The Most Important Post on Religious Persecution in the Military You’ll Ever Read

Retirement Prayer
Yours truly giving a prayer at a retirement ceremony!


A lot of well-intentioned Christians say that we can’t share our faith in the military, or that the Obama administration took away our religious freedom, or that we are accommodating Muslims but not Christians.

It’s just not true.

I think some people genuinely misunderstand what’s really going on. But I also think that some people are preying on the fears of others. For those who are doing so, read this next sentence carefully: KNOCK IT OFF!

No one is taking away our Bibles! President Obama didn’t care if I talked about Jesus or not! And if the President did want me to stop talking about Jesus…and tried to stop me…could I stop? OF COURSE NOT! I have to share my faith in Jesus or I violate Christ’s command (Matthew 28:18-20)! And for those who believe that Trump is the modern American savior of religious freedom, I can’t wait to laugh at you when his term is over.

I admit freely that I have faced some ridicule from my peers in the military. One time I will say it was actual persecution. But I have not experienced, nor has anyone else I know, any widespread persecution in the military. Yet the story keeps getting told that we aren’t allowed to share openly about our faith in Jesus Christ. It’s time to fix this misunderstanding for good.

Pattaya Day 04 006
Services held on Easter morning in 2009…on the ship! Freedom is wonderful!


First, there is no noticeable persecution in the command structure of the military, certainly not the Navy. In the very few cases where I have been told that it is wrong to talk about my faith, it’s come from peers, never from a command level. In fact, at the command level, I’ve almost always been ENCOURAGED to talk about my faith in order to support the spiritual development of the crew. Of course this has to be at the right time and the right place…same as your work setting.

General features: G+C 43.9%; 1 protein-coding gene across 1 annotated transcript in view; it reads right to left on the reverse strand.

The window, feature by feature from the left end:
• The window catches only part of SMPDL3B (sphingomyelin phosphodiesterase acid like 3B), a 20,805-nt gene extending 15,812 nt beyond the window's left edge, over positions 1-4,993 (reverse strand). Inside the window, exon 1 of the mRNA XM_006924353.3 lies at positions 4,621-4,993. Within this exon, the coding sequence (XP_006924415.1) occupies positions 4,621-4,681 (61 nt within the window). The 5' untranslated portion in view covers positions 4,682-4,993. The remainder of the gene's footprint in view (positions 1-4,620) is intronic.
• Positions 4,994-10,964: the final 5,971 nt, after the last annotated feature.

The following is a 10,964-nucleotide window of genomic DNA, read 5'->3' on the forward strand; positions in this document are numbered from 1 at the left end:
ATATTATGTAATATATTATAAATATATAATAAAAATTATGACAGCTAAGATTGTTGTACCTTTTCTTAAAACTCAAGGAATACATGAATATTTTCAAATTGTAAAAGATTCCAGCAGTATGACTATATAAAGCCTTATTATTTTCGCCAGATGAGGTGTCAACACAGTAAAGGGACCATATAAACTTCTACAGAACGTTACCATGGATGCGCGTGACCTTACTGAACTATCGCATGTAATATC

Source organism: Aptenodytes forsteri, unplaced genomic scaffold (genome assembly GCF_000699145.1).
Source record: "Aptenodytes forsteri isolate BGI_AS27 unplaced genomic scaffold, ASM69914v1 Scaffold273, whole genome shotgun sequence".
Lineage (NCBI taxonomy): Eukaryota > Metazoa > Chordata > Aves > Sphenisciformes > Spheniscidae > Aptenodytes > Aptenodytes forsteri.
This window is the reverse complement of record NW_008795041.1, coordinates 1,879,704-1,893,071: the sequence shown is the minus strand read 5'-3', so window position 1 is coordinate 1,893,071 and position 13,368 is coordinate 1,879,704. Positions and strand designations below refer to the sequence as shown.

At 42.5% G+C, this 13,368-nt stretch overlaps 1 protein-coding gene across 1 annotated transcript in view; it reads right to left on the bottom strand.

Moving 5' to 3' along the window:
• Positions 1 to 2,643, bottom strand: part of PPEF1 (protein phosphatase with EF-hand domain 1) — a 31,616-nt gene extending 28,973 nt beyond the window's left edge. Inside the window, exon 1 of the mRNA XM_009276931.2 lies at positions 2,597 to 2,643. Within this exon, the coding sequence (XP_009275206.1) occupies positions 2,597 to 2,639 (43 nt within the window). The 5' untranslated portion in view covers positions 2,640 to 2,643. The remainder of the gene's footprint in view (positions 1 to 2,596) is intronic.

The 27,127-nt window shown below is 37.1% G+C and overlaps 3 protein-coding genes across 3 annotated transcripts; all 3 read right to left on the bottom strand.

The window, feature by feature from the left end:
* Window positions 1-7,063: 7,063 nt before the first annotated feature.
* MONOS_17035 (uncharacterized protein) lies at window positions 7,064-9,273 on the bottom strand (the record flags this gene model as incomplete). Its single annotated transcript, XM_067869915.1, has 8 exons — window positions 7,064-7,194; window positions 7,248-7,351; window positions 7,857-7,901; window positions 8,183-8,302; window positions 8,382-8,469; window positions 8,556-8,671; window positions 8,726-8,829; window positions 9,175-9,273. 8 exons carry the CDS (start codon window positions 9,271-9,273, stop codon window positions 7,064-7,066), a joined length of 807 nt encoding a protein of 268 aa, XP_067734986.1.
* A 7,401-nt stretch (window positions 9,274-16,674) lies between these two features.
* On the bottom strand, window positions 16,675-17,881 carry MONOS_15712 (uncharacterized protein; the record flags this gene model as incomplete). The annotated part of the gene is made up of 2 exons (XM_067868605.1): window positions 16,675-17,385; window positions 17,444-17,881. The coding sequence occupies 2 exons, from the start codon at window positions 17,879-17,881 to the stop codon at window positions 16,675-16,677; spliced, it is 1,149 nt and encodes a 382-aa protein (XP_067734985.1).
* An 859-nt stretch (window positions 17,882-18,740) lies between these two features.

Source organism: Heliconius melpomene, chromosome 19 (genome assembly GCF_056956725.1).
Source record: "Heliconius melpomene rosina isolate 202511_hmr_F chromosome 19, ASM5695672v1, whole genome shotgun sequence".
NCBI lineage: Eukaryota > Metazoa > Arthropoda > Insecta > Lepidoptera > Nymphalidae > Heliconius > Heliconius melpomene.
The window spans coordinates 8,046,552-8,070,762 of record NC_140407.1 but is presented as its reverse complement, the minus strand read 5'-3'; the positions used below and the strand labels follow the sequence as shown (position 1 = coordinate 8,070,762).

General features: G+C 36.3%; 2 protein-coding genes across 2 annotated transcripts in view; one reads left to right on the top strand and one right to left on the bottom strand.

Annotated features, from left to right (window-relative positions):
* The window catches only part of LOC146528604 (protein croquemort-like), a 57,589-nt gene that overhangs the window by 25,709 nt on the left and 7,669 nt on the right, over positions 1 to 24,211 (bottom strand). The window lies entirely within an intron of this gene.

When I was a Petty Officer 3rd Class, I requested special liberty in a foreign port to paint a church. Not only did the command approve my request (and therefore get me out of duty), they awarded me the Junior Sailor of the Quarter honors for my work! That was in 1998.

IMG_8391Now I’m a Chief Warrant Officer. Knowing that I’m a Christian, my executive officer (XO) came to me and asked me to lead prayers on the loudspeaker each day and lead services on Sundays as we had no chaplain. If the command didn’t want me to talk about my faith, my XO could have just stayed quiet! But he sought me out!

It doesn’t matter if it’s 1998 and I’m a PO3 or 2017 and I’m a CWO3…THERE IS NO PERSECUTION!


Secondly, I share my faith intelligently at the right time and the right place. It’s more about respecting those I’m witnessing to than obeying some non-existent regulation. It is true that we are “always on” duty, and that someone could make the argument that I should never share my faith because we’re always “at work.” Again, no one has. Still, as a sign of respect for my fellow humans, I try to be mindful of work time.

In his excellent book on the subject of sharing Jesus, William Fay talks about sharing with coworkers “on the clock.” In his book, he says, “I do not believe you should take time to present the gospel at work.”* However, he does believe it’s perfectly acceptable to start a conversation that will later lead to a salvation testimony. I’ve done this several times and then, even though we are technically never off the clock, I find times when we’re “off watch” to talk about my savior.  It’s all about right time…right place. It’s no more difficult to be a Christian in the military than it is for you at your office.


Third, even if I was facing persecution, I could not stop. You know, there was one time when a guy told me I shouldn’t talk about the Bible in a work setting. I looked at a fellow believer, someone who should have stood with me, and said, “Even if I was wrong for talking about God, would it matter? What better way to lose my career than because I talked about Jesus Christ!”

Jesus said that we should be grateful when we are persecuted for our faith (Matthew 5:10-12). Yet I get the feeling that Christians in America want to avoid persecution at all costs! Why is it that we fear persecution? Why do we spend all of our time screaming about how we have the right to talk about Jesus or pray in his name? Why???